Paint shades guaranteed to flatter(Photo: Time Inc. Digital Studio)

1. BE SMART -- GET DIM
Bright light might help when you're reading, but it isn't doing your looks any favors. "I have dimmers on every single lamp in my apartment," says N.Y.C. lighting guru Bentley Meeker. Plug-in dimmers cost about $10 a pop and are a snap to hook up.

2. THINK SUNSET
When choosing paint for a room, soft amber, honey, and peach hues always work. Just as a setting sun envelops you in a buttery glow, interior lighting bouncing off warmly toned walls will give you a golden look.

THREE SHADES GUARANTEED TO FLATTER (above, at right)
Flickering Flame: Dutch Boy C4-2, starting at $25; dutchboy.com for stores.
Monarch Gold: Benjamin Moore 1109, starting at $34; benjaminmoore.com for stores.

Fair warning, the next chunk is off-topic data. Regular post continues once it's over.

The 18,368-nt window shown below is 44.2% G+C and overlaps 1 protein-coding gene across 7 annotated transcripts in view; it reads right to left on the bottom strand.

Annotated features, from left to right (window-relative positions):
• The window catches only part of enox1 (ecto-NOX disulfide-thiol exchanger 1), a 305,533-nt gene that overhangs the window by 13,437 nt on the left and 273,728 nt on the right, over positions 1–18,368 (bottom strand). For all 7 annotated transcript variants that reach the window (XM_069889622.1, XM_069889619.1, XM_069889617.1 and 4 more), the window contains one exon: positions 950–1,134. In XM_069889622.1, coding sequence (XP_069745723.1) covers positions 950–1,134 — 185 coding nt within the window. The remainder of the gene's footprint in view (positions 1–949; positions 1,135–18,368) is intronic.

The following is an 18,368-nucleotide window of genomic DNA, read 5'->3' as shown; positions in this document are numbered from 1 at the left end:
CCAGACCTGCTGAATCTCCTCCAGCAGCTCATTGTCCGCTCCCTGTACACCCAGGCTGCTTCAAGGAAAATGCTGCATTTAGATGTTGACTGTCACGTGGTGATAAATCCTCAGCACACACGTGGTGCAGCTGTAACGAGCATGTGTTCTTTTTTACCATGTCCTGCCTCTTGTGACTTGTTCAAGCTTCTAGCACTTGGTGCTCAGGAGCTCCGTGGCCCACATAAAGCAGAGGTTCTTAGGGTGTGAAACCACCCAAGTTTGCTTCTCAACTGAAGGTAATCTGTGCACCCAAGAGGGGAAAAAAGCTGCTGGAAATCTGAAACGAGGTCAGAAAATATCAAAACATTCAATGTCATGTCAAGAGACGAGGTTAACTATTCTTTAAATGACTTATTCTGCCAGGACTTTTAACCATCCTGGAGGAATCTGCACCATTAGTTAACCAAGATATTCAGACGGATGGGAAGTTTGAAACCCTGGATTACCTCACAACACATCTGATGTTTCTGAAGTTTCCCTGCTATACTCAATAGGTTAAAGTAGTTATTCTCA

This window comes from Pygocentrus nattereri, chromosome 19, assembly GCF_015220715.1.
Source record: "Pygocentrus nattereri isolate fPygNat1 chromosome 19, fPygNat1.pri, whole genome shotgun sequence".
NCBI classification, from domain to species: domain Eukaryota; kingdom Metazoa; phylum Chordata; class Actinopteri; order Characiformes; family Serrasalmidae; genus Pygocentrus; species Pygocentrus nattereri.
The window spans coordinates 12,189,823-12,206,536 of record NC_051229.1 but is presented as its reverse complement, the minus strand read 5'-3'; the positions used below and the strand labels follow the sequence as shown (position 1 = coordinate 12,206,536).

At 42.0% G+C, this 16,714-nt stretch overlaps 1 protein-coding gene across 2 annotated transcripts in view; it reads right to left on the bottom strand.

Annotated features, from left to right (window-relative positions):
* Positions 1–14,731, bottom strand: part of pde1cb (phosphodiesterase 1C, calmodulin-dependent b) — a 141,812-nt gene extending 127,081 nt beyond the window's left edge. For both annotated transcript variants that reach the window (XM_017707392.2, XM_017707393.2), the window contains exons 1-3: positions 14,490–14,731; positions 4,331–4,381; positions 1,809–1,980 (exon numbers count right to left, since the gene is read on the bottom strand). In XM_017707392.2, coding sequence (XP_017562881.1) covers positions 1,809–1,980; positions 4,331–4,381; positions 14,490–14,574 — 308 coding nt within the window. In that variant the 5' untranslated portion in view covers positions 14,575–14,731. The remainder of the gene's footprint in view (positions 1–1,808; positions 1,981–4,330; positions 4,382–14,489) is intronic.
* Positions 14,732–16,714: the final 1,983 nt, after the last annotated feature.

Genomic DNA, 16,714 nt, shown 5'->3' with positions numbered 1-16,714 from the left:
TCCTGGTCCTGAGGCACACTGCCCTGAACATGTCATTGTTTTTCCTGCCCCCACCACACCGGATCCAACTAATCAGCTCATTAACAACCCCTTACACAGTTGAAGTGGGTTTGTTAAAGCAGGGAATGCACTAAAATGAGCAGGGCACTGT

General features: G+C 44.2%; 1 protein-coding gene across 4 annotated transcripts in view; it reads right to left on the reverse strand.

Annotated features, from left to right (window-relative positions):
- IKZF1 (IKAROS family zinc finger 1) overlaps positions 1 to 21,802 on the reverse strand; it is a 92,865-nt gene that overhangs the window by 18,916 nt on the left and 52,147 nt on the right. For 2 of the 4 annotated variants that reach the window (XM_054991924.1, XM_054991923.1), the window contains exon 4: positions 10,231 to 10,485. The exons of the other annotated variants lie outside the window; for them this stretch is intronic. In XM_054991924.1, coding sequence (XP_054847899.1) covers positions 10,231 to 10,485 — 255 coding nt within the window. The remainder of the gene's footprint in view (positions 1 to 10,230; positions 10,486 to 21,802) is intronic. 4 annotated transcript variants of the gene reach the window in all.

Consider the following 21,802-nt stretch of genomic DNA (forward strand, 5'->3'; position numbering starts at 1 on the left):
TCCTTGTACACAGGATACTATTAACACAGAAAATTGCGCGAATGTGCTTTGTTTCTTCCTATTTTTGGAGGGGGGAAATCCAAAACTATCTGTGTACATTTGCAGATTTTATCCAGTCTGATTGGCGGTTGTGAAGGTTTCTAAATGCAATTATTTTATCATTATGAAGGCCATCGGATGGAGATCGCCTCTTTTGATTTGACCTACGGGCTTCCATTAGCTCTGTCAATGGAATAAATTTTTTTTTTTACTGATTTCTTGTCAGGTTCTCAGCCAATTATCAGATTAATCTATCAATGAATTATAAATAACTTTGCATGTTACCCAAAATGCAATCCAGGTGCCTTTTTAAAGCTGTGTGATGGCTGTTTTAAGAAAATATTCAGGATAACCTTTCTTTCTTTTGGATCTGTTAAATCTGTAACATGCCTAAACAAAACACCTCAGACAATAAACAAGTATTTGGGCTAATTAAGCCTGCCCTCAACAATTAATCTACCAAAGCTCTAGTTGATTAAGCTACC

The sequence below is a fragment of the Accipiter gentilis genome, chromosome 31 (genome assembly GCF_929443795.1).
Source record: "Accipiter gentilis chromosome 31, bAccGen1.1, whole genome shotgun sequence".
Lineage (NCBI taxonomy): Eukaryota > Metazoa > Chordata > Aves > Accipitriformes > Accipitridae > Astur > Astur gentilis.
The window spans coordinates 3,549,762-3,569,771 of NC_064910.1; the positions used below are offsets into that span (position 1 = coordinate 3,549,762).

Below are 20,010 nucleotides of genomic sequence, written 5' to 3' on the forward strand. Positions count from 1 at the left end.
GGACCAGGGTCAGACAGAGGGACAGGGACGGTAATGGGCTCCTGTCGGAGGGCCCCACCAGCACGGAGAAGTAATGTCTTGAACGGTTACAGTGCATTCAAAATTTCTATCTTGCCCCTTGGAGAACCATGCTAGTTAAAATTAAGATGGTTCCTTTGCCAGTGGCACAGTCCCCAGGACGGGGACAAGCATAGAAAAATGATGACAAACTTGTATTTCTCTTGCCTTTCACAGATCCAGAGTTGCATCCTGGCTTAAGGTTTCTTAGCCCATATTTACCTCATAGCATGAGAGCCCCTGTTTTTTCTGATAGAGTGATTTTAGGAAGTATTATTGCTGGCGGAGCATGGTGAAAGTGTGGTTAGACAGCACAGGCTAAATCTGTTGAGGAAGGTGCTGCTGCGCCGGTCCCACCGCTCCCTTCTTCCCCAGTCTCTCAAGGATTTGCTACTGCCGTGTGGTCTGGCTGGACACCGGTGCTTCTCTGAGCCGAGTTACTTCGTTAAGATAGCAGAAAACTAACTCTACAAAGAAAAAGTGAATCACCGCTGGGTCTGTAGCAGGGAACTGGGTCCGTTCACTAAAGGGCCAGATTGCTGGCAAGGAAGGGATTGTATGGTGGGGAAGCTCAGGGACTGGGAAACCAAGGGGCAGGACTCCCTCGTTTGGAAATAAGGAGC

Australian Apricot: Cloverdale Paint 8018, starting at $30; cloverdalepaint.com for stores.

3. FOCUS ON THE HIGH LIGHTS
On film sets, lights are placed high and at an angle -- never below the actors. The arrangement helps illuminate the scene, accentuate features, and "fill in" faces. To go Hollywood at home, simply place all lamps at waist level or higher. And always avoid direct overhead lighting, which creates Frankenstein-like shadows.

4. ADD A LITLE TWINKLE
Shiny decorative accents -- like a subtle metallic lamp shade, an antique silver base, a crystal chandelier, or a well-positioned mirror -- reflect a radiant, dappled light that gives any room a special glow. Now you know why disco balls were ubiquitous in the '70s.

5. MATCH YOUR WATTS
A 60-watt bulb here, a 75-watt one there, an eco-friendly model screwed in for good measure -- what's the biggie? "When you have a different kind of bulb in each lamp," says Meeker, "it throws everything off, subtly manipulating the eye and forming strange shadows." Note: The lower the wattage, the more forgiving the light.

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